Throughout 1987, public opposition to the construction of an incinerator increased. Finally, a non-binding referendum was held in Fayetteville on March 8, 1988; fifty-seven percent of those voting voted against construction of the project. The next day, the Fayetteville board of directors elected to withdraw from the Authority. Two days after Fayetteville's withdrawal, the Authority voted to discontinue all work on the project, and four days after that, the trustee, Union National Bank of Little Rock, informed the Authority and FGIC that a default (apparently, Fayetteville's withdrawal from the Authority) had occurred. By this time, over seven million dollars of the bond proceeds had been spent on unrecoverable costs.

[T]he City of Fayetteville agreed not only to pay the tipping fees which it was obligated to pay under the agreement, but also unconditionally guaranteed the tipping fee obligations assumed by Washington County and by West Fork. In § 401(e) of the agreement, the city agreed that its obligation to pay not only its tipping fees, but those of the other governmental units was "absolute and unconditional" and that they would be "maintained and collected without any offset, abatement, credit or deduction whatsoever."

Section 401(c) of the agreement provides that the obligation of the governmental units to pay the tipping fees shall be payable solely out of income received by the cities and the county from charges for the disposal of garbage and trash (sanitation fund revenues). However, because of an ambiguity in the agreement, it is not totally clear that the City of Fayetteville is obligated to pay tipping fees only out of sanitation revenue funds.

* * * * * *

In an attempt to fund these expenses and to repay the unrecoverable bond proceeds expended on the project, on August 15, 1989, the City of Fayetteville passed Ordinance No. 3444 which substantially raised the rates paid by its citizens for trash pickup and disposal. It appears from the ordinance that it supplements other ordinances or sections of ordinances which had previously been passed to authorize the collection of fees from its citizens for provision of these services. In other words, Ordinance No. 3444 appears to be, in effect, a surcharge on sanitation rates to collect funds to be utilized in paying the withdrawal expenses. In fact, the ordinance specifically provides that that is the purpose of it.

* * * * * *

Passage of the ordinance and collection of the sanitation fee surcharge has caused the opposition of certain Fayetteville citizens to be shifted into multiple litigation in both state and federal courts. On August 28, 1989, a citizen filed a lawsuit in Washington County Chancery Court alleging, among other things, that the ordinance and the funds collected by it was an illegal exaction violative of certain provisions of the Arkansas [C]onstitution and Arkansas statutes. Since that time, it appears that that lawsuit has ballooned into an all encompassing claim by certain taxpayers and ratepayers, as alleged representatives of a class, that most of the actions ... taken by the City of Fayetteville were in violation of the Arkansas [C]onstitution and other applicable Arkansas law.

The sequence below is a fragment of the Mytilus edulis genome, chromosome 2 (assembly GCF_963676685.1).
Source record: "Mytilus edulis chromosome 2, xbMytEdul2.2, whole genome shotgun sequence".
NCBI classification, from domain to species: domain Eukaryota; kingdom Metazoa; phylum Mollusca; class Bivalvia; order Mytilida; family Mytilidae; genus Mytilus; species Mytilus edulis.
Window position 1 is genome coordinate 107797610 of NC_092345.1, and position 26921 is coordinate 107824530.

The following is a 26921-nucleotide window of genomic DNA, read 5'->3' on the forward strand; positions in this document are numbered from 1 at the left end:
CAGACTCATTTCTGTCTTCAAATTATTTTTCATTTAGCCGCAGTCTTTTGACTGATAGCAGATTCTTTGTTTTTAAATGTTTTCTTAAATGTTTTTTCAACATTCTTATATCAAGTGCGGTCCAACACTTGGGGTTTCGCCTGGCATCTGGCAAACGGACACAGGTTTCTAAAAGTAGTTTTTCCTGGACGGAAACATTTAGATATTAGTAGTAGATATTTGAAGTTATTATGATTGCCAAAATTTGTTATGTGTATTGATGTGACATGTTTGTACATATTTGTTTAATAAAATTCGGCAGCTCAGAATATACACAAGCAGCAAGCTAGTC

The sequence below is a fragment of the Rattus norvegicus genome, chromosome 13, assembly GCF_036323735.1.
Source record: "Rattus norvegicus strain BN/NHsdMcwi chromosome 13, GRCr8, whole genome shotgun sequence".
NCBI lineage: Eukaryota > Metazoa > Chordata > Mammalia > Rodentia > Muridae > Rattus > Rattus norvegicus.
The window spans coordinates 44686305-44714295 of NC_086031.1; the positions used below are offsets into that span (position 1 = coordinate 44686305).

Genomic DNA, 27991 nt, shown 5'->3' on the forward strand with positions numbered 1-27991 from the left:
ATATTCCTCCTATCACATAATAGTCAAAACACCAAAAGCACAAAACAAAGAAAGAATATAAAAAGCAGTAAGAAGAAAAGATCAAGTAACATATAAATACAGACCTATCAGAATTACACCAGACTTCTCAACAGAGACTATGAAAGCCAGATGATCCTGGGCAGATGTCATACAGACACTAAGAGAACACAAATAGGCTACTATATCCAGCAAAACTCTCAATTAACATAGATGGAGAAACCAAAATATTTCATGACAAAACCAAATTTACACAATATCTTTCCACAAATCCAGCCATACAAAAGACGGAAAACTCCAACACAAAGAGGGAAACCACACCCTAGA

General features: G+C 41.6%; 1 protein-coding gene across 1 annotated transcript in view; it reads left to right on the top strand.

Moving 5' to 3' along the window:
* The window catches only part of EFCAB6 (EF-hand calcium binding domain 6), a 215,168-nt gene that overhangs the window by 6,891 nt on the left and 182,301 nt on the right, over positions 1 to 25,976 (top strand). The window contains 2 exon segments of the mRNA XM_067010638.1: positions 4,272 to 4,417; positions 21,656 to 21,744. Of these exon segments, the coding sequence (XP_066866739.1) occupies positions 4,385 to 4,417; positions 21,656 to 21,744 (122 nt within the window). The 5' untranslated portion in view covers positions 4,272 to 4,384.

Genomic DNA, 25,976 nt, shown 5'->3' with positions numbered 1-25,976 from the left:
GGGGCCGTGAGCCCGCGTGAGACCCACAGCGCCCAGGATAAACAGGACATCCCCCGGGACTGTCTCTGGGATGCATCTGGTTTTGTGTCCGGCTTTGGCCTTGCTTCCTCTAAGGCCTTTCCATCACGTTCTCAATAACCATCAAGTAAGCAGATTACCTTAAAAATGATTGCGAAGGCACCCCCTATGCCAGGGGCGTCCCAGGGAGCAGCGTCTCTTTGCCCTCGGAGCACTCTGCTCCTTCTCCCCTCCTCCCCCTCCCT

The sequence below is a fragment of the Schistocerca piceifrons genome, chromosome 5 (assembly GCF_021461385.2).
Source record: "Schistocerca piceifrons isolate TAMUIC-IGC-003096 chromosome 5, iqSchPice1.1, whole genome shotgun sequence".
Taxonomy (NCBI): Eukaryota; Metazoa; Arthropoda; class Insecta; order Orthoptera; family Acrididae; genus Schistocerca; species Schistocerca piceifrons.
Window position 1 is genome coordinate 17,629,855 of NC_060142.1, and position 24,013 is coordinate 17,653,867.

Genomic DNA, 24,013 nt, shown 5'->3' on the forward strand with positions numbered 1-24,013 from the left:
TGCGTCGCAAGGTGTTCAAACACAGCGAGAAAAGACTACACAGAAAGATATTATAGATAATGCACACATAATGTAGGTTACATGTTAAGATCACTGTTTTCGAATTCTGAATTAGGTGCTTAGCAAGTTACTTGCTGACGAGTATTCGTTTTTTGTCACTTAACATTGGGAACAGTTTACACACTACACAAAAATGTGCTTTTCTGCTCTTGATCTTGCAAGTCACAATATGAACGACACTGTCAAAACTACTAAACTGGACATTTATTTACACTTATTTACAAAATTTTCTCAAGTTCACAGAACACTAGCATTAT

Id. at 937-38.

On May 25, 1990, FGIC filed suit against the Authority and the three governmental entities that formed the Authority. Count I of the suit sought a declaration that the agreement was valid and enforceable as to the governmental entities; Count II sought a declaration that the Authority was obligated to pay the trustee, and Count III alleged that, if the agreement was invalid, the governmental entities had breached warranties representing that the agreement was valid. FGIC further asked the district court to order the governmental units to pay the Authority and the Authority to pay the trustee, as required by the agreement, or in the alternative, damages for the breach of the warranties.

Fayetteville agreed with FGIC that the central issue was whether Fayetteville was obligated to pay the shortfall and whether Ordinance 3444 was valid pursuant to Arkansas law. Fayetteville also agreed that the ordinance was valid and that the city had a valid obligation to pay sums due under the bonds. The city's response also purports to be a "counterclaim and crossclaim," naming as defendants FGIC, the trustee, and various residents, taxpayers and sanitation ratepayers of the City of Fayetteville, and purports to join the citizens together as a class. Fayetteville concluded by requesting "a declaratory judgment upholding Fayetteville's authority to pay the shortfall," "a declaratory judgment upholding the validity of Ordinance 3444," and "a declaratory judgment upholding Fayetteville's authority to use funds raised pursuant to Ordinance 3444 to pay the shortfall." Appellant's Appendix at 63-64.2  All of this requested relief was the same as that requested by FGIC.

We agree with the district court that this case contains a jurisdictional defect, but we employ a slightly different analytical approach in reaching this conclusion.3  We affirm the district court because this case fails to present a case or controversy as required by Article III of the Constitution.

For there to be a case or controversy, a federal court must, at a minimum, be presented with opposing parties representing adverse interests. Granville House, Inc. v. Department of Health, Educ. and Welfare, 772 F.2d 451, 455 (8th Cir. 1985); Evans v. Lynn, 537 F.2d 571, 591 (2d Cir. 1975) (en banc), cert. denied 429 U.S. 1066, 97 S. Ct. 797, 50 L. Ed. 2d 784 (1977). The adversity requirement insures that a court is presented with opposing parties that are fairly motivated to diligently and effectively present the merits of all sides of the issues presented, thereby facilitating the court's efforts to reach the correct results. See GTE Sylvania, Inc. v. Consumers Union of the United States, 445 U.S. 375, 382-83, 100 S. Ct. 1194, 1199-200, 63 L. Ed. 2d 467 (1980).4